Who owns your cells

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Who owns your cells essay assignment

Who owns your cells? When they are in your body, it’s not much of a question. Does the answer change if they have been taken for testing?

Who owns your cells essay assignment

Henrietta Lacks was a 31-year-old mother of five when she died in 1951 of a particularly fast-moving form of cervical cancer. Doctors treating her at Johns Hopkins Hospital took samples of her cancer cells for study. Ms. Lack’s cell line was the first human cell line to grow in a lab environment and went on to help develop the polio vaccine, chemotherapy, in vitro fertilization, and much more. Does the magnitude of these scientific achievements outweigh the fact that doctors did not obtain consent from Ms. Lacks?

To prepare for this Discussion, review the Grady article in this week’s Learning Resources, -Second Opinion: A Lasting Gift to Medicine That Wasn’t Really a Gift” on the case of Henrietta Lacks and the famous “HeLa” cell line.

Post a comprehensive response to the following:

  • In your opinion, who owns the results of research (the cells, the cell lines)? Support your rationale using ethical principles.
  • Should Henrietta Lacks’ descendents receive remuneration for the products resulting from the research conducted with HeLa cells? Support your rationale with legal principles.
  • If Ms. Lacks had given informed consent, would your opinion change?



Judson, K., & Harrison, C. (2016). Law and ethics for the health professions. (7th ed.). New York: McGraw-Hill.

  • Chapter 11, “The Beginning of Life and Childhood”
    Few topics spark greater ethical debate than genetics and the concept of when life begins. This chapter examines various hot-topic issues related to genetics and our ever-advancing technological capabilities.

Medical Law, Ethics, and Bioethics for the Health Professions”

  • Chapter 14, “Genetic Engineering”
    This chapter takes another look at some of the controversies surrounding the issue of genetic engineering.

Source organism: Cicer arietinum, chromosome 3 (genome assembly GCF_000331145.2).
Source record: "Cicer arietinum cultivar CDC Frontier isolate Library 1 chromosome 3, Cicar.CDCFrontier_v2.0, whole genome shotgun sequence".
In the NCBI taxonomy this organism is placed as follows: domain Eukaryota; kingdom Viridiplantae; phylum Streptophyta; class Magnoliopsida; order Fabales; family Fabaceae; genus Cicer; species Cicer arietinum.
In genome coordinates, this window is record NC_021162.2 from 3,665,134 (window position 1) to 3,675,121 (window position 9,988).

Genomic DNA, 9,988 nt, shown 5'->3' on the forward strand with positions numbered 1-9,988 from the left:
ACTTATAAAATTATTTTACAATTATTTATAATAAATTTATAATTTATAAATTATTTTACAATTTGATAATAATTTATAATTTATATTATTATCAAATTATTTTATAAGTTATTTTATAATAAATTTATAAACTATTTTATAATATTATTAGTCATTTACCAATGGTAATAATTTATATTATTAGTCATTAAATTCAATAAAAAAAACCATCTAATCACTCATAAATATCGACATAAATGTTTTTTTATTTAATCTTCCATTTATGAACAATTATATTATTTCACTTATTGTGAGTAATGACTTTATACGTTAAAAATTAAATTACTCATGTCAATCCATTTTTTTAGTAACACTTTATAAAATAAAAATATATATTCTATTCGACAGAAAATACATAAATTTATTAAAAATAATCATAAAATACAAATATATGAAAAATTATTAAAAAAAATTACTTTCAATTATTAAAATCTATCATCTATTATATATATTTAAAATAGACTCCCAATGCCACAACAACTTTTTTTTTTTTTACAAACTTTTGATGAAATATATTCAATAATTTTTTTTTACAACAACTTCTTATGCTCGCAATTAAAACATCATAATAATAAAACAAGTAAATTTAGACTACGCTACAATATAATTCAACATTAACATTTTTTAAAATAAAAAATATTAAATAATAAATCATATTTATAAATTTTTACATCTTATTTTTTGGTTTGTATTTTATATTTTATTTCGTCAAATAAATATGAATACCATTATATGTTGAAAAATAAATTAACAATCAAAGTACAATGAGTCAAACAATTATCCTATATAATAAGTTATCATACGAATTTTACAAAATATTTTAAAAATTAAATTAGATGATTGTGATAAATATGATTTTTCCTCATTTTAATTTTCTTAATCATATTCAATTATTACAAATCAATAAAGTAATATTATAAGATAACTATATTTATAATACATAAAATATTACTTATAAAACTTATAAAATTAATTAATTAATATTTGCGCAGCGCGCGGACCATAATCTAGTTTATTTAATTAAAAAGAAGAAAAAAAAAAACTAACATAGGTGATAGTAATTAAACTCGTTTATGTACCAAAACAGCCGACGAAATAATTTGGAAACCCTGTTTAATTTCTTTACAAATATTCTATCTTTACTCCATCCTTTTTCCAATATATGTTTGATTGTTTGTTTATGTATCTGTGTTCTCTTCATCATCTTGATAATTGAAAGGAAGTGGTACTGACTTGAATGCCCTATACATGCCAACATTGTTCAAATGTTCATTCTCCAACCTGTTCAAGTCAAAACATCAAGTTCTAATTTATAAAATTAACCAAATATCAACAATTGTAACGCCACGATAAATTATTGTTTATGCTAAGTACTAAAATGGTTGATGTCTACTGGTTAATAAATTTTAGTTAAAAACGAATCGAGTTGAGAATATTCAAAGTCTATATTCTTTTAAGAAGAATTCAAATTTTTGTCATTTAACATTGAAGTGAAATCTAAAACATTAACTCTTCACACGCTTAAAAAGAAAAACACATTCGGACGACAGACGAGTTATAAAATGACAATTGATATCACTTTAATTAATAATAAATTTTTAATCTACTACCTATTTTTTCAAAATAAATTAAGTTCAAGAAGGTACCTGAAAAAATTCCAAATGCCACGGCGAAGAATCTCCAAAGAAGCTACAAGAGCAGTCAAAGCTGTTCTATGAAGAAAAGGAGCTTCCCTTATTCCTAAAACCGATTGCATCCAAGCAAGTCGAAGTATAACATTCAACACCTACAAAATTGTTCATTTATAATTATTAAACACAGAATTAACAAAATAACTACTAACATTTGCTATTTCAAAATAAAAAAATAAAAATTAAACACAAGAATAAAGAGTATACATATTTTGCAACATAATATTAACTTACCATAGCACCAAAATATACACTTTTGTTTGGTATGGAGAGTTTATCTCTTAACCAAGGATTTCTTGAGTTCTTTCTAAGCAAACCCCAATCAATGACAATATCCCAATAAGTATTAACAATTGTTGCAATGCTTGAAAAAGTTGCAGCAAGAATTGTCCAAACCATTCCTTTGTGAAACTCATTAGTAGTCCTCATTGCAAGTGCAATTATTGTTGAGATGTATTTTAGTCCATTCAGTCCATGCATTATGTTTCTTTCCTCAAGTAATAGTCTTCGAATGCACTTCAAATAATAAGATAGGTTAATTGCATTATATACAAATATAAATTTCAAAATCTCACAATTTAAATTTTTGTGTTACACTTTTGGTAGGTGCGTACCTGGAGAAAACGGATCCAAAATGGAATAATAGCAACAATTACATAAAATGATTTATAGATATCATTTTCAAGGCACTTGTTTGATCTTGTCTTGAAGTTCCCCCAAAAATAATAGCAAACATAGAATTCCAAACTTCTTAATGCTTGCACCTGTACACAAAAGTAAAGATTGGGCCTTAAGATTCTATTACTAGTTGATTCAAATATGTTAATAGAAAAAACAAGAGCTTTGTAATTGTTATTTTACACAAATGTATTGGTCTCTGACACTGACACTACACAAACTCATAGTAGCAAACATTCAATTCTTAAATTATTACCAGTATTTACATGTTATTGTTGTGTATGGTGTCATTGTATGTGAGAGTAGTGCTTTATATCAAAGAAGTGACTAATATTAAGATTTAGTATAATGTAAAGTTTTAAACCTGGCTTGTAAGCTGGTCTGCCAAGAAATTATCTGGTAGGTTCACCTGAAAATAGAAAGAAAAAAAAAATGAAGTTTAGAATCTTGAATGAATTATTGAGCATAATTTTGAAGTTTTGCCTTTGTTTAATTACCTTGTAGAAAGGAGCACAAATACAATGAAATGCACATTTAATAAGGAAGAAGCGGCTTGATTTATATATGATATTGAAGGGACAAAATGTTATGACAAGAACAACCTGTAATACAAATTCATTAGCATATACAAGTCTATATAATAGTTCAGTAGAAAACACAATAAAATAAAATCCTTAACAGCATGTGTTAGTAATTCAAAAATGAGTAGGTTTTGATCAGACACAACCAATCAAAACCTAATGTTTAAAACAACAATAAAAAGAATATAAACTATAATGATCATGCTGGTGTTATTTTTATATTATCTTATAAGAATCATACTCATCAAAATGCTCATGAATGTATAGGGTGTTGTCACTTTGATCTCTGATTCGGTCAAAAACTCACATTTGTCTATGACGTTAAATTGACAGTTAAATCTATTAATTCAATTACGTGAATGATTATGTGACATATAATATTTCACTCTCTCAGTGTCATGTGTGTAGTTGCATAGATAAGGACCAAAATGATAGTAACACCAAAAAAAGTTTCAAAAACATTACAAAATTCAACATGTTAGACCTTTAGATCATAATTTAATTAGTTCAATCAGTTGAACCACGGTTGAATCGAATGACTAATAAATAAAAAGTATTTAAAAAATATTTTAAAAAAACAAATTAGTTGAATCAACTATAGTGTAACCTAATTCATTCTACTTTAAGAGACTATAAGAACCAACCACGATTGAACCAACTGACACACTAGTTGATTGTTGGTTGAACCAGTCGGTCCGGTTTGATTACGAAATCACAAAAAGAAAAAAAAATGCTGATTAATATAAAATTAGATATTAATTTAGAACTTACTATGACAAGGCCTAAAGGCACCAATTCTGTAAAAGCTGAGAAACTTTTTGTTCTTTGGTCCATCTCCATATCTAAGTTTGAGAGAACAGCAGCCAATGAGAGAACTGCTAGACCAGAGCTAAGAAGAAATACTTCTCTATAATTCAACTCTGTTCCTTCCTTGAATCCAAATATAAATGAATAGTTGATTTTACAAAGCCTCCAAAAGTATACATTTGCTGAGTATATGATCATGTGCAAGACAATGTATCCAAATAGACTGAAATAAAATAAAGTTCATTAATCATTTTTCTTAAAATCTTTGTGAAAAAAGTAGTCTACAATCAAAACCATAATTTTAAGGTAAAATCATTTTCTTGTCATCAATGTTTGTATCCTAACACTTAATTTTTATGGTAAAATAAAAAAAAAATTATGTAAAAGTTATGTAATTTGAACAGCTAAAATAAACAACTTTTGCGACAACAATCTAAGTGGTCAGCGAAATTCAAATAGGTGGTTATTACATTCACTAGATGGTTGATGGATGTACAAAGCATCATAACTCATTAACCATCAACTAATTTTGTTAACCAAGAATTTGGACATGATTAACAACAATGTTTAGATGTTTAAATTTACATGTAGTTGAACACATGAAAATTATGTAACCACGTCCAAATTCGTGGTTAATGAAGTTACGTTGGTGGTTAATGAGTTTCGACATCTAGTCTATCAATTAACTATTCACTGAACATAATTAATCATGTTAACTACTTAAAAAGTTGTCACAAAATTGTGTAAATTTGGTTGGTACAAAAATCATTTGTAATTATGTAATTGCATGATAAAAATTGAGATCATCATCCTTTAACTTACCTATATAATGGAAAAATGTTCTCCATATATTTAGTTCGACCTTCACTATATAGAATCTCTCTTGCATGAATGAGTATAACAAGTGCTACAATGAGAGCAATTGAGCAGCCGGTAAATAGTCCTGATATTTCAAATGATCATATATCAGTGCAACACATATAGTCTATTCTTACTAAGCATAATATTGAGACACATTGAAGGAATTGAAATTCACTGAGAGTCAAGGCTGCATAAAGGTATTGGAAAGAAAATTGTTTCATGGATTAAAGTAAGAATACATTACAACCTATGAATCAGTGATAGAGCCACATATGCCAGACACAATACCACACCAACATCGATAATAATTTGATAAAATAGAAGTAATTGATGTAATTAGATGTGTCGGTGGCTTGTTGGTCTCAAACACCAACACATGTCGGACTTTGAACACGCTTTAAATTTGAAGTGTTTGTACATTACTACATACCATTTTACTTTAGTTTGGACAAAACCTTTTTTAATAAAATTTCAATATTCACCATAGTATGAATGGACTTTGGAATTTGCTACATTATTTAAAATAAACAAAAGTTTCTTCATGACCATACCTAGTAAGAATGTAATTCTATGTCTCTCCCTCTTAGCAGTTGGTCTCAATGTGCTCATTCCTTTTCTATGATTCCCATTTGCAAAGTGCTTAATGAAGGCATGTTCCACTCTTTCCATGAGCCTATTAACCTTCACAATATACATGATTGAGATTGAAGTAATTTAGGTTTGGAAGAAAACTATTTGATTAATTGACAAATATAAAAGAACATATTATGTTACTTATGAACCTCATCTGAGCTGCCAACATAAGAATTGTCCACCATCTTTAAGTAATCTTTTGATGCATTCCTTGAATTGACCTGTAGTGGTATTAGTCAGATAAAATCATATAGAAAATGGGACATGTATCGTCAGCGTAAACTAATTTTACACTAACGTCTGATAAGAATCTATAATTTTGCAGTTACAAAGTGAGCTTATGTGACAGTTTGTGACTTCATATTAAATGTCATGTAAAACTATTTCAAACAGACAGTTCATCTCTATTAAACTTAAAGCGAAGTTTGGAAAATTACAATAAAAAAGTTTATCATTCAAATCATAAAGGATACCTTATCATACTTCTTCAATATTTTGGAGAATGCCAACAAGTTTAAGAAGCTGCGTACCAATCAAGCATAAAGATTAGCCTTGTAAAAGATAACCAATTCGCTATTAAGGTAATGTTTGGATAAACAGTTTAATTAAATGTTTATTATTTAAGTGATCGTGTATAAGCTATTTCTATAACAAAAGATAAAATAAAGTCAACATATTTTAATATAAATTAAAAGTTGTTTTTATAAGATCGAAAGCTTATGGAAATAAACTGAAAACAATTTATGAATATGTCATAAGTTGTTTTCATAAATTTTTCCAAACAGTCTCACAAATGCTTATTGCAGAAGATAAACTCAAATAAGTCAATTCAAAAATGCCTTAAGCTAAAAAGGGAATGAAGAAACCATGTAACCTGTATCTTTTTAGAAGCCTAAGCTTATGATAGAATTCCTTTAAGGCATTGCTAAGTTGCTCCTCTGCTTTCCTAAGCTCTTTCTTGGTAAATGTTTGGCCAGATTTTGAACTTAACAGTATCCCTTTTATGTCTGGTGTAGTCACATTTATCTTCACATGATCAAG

• Chapter 15, “Reproductive Issues”

Devine, C. (2010). Tissue rights and ownership: Is a cell line a research tool or a person? Retrieved from http://stlr.org/2010/03/09/tissue-rights-and-ownership-is-a-cell-line-a-research-tool-or-a-person/

Feldman, R. (2010). Whose Body is it Anyway? Human Cells and the Strange Effects of Property and Intellectual Property Law Stanford Law Review, Forthcoming. Retrieved from SSRN: http://ssrn.com/abstract=1731648

Grady, D. (2010, February 1). Second opinion: A lasting gift to medicine that wasn’t really a gift. The New York Times.

Note: Retrieved from the Walden Library databases.

How do you balance major benefits to medical research with an individual’s fundamental rights? This article provides an excellent overview of the Henrietta Lacks story.

Harmon, A. (2010, April 22). Tribe wins fight to limit research of its DNA. New York Times.

Note: Retrieved from the Walden Library databases.

This article profiles the Havasupai Indians” (an Arizona Native American tribe) victory in a lengthy battle with a state university to limit research conducted on tribe members” DNA.

Truog, R., Kesselheim, A., & Joffe, S. (2012). Paying tissue donors: The legacy of Henrietta Lacks. Science. 337(6090) 37-38. Retrieved from http://www.ncbi.nlm.nih.gov/pmc/articles/PMC4256075/

Optional Resources

Audio Podcast: Gross, T. (2010, February 2). “Henrietta Lacks”: A donor’s immortal legacy [Audio podcast]. Retrieved from http://www.npr.org/2010/02/02/123232331/henrietta-lacks-a-donors-immortal-legacy

Rebecca Skloot: The Immortal Life of Henrietta Lacks

Photos http://rebeccaskloot.com/book-special-features/photos/

Rebecca Skloot: The Immortal Life of Henrietta Lacks

Audio/Video http://rebeccaskloot.com/the-immortal-life/book-special-features/audiovideo/